Following England’s draw with the United States in their second Group B fixture, there were immediate calls for head coach Gareth Southgate to be sacked mid-tournament. Admittedly, it was a poor performance from the Three Lions that once again suggested that winning the World Cup would be a bridge too far for England in 2022.
Unsurprisingly, England’s World Cup title odds rose sharply to +900 following the stalemate with the US which, again, was a telling indicator of how much this team has to overcome to go all the way in the Middle East. Instead, the 2022 World Cup predictions favor Brazil and France as the teams to win the tournament in Qatar. Naturally, these predictions are a bitter pill to swallow for England fans who would have hoped after reaching the last four during the World Cup in Russia in 2018 and then making it to the final of Euro 2020, that the team would have gone one further in 2022.
It does look for all intents and purposes, however, that this particular England side has come as far as they can under Southgate but that is more likely to be down to the fact that the 52-year-old has been in charge since 2016 rather than being tactically inept. Put another way, England needs a new set of fresh ideas to sweep through the corridors of St George’s Park after six years of Southgate’s tenure.
However, with all the criticism leveled at Southgate for being out of his depth during his time on the international scene, there is a debate to be had about whether international managers need to be master tacticians or purely good man managers.
The reality of international management
To begin with, the inescapable truth is that there are far more astute managers working at club level than there are at international level. The reason for this is simple when you take into account that clubs play significantly more which is why the best minds in the business are employed domestically. In essence, the brightest managers are wasted at international level given the long break between fixtures whereas, at club level, you have the likes of Pep Guardiola and Jurgen Klopp taking on different assignments every two to three days.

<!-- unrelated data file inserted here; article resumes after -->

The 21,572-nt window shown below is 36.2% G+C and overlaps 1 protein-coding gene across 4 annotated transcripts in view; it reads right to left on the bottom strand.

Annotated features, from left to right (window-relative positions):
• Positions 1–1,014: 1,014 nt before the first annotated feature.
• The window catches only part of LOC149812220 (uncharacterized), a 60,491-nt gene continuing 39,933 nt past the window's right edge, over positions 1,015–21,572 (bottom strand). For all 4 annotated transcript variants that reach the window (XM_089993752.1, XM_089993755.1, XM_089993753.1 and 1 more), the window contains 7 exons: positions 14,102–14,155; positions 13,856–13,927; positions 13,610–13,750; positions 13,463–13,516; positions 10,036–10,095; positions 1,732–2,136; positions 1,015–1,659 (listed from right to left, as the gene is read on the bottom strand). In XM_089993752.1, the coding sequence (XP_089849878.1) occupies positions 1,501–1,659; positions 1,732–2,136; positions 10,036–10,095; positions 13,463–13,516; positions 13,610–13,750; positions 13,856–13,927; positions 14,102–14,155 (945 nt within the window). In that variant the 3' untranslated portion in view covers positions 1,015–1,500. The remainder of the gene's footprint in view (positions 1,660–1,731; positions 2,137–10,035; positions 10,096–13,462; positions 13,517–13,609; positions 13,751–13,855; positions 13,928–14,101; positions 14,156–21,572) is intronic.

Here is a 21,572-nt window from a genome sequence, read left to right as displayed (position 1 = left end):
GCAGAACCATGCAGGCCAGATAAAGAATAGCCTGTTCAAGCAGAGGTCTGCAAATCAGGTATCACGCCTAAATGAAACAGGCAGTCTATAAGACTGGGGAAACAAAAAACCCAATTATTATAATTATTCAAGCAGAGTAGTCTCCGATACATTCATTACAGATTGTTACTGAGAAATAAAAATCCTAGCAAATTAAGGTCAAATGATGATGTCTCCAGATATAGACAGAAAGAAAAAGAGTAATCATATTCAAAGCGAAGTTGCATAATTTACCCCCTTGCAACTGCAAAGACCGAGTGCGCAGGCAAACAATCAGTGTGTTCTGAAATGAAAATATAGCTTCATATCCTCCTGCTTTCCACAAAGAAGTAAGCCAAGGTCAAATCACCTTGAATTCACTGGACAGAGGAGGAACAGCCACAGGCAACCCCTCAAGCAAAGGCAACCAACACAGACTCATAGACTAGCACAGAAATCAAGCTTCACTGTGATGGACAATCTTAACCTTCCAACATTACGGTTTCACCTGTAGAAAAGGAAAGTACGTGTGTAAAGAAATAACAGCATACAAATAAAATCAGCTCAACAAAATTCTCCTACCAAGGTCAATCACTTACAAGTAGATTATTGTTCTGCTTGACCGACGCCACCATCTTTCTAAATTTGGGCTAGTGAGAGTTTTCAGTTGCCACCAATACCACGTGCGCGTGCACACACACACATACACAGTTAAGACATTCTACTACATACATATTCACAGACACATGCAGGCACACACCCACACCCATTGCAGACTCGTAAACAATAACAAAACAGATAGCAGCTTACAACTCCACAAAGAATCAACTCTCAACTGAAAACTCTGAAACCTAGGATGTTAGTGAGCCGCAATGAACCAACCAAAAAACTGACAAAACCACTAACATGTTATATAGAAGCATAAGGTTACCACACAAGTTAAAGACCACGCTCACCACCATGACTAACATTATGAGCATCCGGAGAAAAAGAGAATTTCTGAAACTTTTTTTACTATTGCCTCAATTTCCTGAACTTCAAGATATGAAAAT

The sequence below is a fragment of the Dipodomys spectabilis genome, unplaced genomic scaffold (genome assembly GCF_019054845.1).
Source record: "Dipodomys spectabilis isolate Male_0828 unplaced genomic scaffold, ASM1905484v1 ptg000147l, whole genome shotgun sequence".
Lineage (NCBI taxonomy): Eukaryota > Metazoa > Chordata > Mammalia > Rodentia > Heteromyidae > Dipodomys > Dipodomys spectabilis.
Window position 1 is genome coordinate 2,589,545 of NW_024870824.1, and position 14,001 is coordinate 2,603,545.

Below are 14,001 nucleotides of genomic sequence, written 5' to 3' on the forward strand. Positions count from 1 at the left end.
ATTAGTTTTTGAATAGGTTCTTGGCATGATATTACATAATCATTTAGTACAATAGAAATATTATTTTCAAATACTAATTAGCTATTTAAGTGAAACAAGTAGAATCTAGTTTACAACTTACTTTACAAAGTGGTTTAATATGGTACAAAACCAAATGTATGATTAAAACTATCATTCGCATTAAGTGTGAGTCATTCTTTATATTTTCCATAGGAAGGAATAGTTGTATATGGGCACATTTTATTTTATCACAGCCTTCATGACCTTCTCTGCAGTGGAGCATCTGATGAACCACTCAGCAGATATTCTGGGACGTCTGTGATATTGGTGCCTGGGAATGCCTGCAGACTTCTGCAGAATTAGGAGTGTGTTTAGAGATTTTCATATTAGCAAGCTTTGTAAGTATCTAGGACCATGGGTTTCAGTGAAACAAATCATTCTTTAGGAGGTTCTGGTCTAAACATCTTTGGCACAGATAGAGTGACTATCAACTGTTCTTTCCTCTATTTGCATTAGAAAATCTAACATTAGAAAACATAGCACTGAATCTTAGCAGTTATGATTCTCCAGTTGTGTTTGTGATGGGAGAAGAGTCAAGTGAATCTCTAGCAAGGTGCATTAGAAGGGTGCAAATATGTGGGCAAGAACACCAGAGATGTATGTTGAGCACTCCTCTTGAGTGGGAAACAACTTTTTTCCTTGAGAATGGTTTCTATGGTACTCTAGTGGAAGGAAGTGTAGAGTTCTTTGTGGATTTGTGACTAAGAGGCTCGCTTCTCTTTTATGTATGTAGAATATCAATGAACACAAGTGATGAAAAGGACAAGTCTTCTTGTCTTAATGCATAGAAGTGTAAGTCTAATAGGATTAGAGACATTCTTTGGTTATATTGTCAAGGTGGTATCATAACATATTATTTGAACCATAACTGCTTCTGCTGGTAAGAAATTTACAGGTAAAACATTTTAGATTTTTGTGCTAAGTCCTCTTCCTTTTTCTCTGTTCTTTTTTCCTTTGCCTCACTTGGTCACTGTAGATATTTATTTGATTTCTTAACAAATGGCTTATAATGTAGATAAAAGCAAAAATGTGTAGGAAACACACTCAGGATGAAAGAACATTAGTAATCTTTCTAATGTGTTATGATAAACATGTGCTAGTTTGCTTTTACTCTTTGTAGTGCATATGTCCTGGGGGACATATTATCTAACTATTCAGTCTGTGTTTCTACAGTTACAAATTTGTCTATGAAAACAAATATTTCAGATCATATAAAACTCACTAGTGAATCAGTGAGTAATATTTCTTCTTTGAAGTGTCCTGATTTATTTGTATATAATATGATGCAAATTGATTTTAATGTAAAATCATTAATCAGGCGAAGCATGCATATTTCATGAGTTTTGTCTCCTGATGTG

Did the USMNT “expose” Gareth Southgate? 👀 pic.twitter.com/t00K8XgcQT— ESPN FC (@ESPNFC) November 25, 2022
Ultimately, this long gap between games is the reason why international teams are coached by managers that haven’t necessarily enjoyed glittering careers in the dugout up until being hired. Southgate for instance was fired by Middlesbrough whilst the most prestigious job that Wales’ manager Rob Page had before taking over was as head coach of Northampton Town.
Crucially, that’s not to say that these managers struggle tactically, but that they are able to land these jobs due to the most astute managers being in work already at club level. Having said that, most international managers directly benefit from the coaching that is done at domestic level by the world’s best tacticians so do they instead have to be proficient rather in keeping harmony in the dressing room and staying out of the way of the country’s best players?
Of course, a credible formation and a clear outline of tactics still need to be applied but many would argue that the hardest job of international management is, in actual fact, building a steady team environment. After all, getting players to gel, who for the majority of their careers have been playing against each other amidst ongoing bitter club rivalries, is a task that has seen supposedly tactically superior international managers come unstuck when the pressure is turned up on the biggest stage.
Be careful what you wish for
Indeed, for all of Hansi Flick’s extraordinary success at Bayern Munich which saw the 57-year-old win seven trophies in just 86 matches, there have been rumors of mutiny in the German dressing room at the 2022 World Cup in Qatar as the country were bottom of the table after two games. Again, this is an unfolding example of the minefield that is international management and why the world may have got it wrong in terms of what it takes to succeed at this level.
Germany have only won one World Cup game since the 2014 final 😕 pic.twitter.com/adAUBTPuOs— GOAL (@goal) November 28, 2022
In many instances, fans have to be careful what they wish given that international management is an art that lends itself to the quieter and perhaps even vanilla personalities thriving.
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